There’s no business like show business!
The two plays, both set in the 1930s, and both produced by the Lincoln Center Theatre in 2014, are James Lapine’s comedy about legitimate theatre and Douglas Carter Beane’s comedy about burlesque.
The show must go on! Break a leg!
James Lapine’s Act One, which Lapine also directed, is an adaptation of Moss Hart’s Act One, a classical theatrical memoir, published in 1959, and essential reading for anybody who is interested in show business.
Moss Hart (1904-1961) was the son of impoverished immigrants who lived in the Bronx. He became an office boy to a producer at 15. He dashed off a terrible play which flopped and he was sacked.
He then joined forces with the hugely successful George S Kaufman to write Once in a Lifetime, a satire on Hollywood, which was a smash hit and ran for 406 performances.
They had great difficulty getting the second and third acts right. It took over a year of rewrites and multiple agonising try-outs out of town.
I remember reading the memoir and being, despite knowing the outcome, caught up in the suspense of whether they would succeed. It was like reading a page-turning thriller.
They would go on to write You Can’t Take It with You (1936) and The Man Who Came to Dinner (1939), their masterpiece. All three plays have been successfully revived in the UK
Hart wrote the libretto for Kurt Weill and Ira Gershwin’s Lady in the Dark (1941) and he directed the premiere of Lerner & Loewe’s My Fair Lady (1956).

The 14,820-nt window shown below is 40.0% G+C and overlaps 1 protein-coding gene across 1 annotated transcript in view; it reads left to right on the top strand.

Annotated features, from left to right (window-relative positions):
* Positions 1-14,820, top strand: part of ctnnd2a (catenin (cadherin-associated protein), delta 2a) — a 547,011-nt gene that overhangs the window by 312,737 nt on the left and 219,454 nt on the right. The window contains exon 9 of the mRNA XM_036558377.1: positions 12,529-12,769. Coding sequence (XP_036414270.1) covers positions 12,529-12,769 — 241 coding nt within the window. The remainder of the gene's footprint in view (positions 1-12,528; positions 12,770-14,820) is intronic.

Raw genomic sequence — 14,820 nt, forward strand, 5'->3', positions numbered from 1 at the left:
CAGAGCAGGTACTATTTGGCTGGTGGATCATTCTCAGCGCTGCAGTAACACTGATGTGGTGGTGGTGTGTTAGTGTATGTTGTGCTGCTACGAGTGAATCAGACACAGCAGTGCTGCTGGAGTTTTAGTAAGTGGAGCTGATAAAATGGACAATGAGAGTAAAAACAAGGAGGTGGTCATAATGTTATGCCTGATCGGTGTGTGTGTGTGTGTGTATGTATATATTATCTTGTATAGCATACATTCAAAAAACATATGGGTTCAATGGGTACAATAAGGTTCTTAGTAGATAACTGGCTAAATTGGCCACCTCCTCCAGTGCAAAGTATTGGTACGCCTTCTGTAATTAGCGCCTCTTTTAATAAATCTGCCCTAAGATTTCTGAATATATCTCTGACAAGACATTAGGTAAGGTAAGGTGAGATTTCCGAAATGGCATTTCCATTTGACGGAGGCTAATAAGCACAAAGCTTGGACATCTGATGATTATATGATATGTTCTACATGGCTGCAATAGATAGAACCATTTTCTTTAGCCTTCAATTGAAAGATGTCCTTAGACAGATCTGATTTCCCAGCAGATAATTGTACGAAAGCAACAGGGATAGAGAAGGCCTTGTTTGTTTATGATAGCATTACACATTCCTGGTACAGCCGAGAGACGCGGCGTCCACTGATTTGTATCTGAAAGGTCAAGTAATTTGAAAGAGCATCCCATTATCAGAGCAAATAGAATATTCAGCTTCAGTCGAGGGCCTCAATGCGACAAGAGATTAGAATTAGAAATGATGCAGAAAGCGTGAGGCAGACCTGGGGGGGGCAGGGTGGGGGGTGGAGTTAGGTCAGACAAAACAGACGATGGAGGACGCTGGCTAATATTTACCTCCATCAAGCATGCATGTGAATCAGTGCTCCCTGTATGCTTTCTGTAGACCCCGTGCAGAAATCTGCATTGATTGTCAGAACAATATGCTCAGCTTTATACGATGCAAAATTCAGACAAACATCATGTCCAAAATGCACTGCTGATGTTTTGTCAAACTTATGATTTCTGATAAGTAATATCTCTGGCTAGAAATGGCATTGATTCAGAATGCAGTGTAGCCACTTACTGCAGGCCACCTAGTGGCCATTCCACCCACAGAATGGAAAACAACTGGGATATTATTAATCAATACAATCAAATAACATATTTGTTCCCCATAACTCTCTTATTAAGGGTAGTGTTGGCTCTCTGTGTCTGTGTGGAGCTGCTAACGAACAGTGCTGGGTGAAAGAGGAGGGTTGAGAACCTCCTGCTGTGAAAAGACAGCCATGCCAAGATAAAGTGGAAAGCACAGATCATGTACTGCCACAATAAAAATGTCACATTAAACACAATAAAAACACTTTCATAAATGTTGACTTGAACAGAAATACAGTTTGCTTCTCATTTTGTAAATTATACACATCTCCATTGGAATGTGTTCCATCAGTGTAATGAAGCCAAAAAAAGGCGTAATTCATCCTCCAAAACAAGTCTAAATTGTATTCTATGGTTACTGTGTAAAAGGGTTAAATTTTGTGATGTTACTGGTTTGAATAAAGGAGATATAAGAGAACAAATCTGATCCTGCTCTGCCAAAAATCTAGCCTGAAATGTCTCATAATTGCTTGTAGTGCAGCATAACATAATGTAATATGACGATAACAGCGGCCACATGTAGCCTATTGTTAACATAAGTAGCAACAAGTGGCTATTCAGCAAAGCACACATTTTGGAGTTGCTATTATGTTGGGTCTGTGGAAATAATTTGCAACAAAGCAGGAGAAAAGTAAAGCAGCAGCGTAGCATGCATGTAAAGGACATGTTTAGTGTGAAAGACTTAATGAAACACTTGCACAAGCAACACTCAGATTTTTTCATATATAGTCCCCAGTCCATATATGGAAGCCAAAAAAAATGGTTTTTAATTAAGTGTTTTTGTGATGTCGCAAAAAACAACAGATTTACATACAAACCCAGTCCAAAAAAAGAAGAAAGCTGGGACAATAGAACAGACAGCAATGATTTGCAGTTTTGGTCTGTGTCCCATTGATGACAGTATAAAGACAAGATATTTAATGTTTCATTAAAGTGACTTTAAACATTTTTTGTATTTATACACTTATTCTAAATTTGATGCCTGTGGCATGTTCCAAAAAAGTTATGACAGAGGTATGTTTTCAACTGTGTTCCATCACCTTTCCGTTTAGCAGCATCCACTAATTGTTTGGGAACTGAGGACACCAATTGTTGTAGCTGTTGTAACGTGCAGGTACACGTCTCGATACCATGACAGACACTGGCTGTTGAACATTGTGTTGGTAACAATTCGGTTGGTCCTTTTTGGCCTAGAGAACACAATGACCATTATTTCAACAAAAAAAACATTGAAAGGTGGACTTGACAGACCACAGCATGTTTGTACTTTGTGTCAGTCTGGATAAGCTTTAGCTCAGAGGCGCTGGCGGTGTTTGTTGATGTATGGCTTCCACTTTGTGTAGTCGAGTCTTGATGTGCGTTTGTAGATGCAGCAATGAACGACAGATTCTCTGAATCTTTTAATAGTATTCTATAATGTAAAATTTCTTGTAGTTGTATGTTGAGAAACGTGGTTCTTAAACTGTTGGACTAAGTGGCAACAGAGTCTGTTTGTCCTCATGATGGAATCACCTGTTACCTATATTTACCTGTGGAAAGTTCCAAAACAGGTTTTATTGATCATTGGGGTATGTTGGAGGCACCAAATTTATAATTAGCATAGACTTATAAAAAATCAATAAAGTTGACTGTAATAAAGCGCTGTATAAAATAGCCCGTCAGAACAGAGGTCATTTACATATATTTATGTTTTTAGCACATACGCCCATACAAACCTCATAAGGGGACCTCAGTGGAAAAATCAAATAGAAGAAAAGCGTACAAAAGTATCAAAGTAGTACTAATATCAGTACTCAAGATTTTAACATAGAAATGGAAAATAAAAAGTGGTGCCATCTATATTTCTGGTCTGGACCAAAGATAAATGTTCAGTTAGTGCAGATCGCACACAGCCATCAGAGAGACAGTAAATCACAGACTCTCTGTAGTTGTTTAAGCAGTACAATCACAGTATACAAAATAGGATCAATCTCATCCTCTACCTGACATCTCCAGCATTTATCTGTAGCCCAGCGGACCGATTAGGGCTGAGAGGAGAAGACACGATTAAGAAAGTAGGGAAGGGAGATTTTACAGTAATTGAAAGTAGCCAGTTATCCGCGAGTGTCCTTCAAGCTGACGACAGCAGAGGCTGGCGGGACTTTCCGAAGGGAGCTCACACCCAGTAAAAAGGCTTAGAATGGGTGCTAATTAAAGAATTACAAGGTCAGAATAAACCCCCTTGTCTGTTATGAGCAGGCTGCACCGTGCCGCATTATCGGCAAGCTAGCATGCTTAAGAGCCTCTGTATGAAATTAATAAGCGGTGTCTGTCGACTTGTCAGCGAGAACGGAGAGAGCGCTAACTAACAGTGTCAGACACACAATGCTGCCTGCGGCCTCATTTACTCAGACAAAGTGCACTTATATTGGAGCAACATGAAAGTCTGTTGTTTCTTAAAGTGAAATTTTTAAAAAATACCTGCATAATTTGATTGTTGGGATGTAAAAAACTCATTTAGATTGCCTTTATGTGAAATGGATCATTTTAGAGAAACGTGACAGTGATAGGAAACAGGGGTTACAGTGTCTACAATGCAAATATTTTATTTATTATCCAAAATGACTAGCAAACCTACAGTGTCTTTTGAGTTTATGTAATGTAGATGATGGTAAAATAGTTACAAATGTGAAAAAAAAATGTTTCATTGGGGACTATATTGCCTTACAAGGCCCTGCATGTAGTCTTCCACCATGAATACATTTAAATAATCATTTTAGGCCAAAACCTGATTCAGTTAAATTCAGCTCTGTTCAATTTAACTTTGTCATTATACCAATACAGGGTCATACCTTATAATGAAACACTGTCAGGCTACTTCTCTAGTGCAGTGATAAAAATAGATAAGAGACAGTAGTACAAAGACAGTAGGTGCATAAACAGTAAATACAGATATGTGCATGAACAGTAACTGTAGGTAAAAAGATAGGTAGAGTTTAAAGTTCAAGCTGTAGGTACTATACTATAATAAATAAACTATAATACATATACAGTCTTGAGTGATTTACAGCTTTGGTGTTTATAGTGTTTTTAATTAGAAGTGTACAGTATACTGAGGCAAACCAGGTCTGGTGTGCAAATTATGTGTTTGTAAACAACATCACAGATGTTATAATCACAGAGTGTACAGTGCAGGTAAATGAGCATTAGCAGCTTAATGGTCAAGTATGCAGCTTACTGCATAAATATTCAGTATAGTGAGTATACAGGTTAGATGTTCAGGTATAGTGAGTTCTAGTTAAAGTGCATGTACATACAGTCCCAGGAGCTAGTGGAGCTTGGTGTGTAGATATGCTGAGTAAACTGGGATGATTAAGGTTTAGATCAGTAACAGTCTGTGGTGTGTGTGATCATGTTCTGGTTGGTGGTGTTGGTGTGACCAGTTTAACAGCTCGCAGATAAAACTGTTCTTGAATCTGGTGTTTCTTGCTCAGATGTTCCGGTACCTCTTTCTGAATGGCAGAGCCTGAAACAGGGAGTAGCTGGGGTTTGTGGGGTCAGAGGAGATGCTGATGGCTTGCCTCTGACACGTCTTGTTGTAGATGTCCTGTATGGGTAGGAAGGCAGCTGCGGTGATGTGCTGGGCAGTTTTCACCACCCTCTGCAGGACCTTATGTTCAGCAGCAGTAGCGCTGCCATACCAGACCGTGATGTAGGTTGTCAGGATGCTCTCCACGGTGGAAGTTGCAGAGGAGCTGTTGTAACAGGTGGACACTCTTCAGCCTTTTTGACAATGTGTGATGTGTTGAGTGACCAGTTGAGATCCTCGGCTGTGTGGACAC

James Lapine’s affectionate production, acted out on a three-tier revolving set (designed by Beowulf Borritt), has pace and considerable charm.
Santino Fontana and Tony Shalhob as Hart and Kaufman hold the stage completely. Shalhoub also plays Hart’s dad and Hart’s older self. Andrea Martin plays Hart’s OTT theatregoing aunt.
Douglas Carter Beane’s The Nance, a Lincoln Centre production, premiered on Broadway in 2013 with Nathan Lane. The lead role was specially written for him and allowed him to be both comic and serious.
A nance is an effeminate man, a stock character in burlesque with his limp wrists, risqué innuendoes and blatant double entendres.
American burlesque, ribald and indecent, rowdy and raucous, is a variety performance with comedy sketches and nudes.
Nathan Lane and Lewis J Stalden know exactly what they’re doing and recreate the old routines and the hoary old jokes perfectly.
Are there fairies in Manhattan? Yes, indeed there are and in large numbers.
The play is set in 1937 when Fiorello La Guardia, Mayor Of New York, was actively cleaning up the city and cracking down on burlesque theatres
Lane plays Chauncy Miles, the nance, who off-stage is a closet homosexual. He is having an affair with a sweet young man (Jonny Orsini) who was starving and smelly when he picked him up in an automat, a regular gay meeting place.
The play alternates between the sleezy theatre where Chauncey is appearing and his home.
The young man actually falls in love with him; but Chauncey wants trade not a serious long-term loving relationship and continues to cruise.
The 1930s was not a good time to be gay. Homosexuality was illegal. Burlesque houses were regularly raided and closed. Gays were liable to be arrested and go to prison and, if they were foreigners, they could be deported.
Chauncy, in a parody of a typical burlesque courtroom scene, becomes a passionate spokesperson for burlesque and the freedom of speech.
Nathan Lane’s high spot is a drag solo act when he is playing an old whore and has a breakdown in the middle of the performance on stage and can’t stop crying. The drag act script is crude-perfect and hilarious.
New York did not legalize homosexuality until 2011.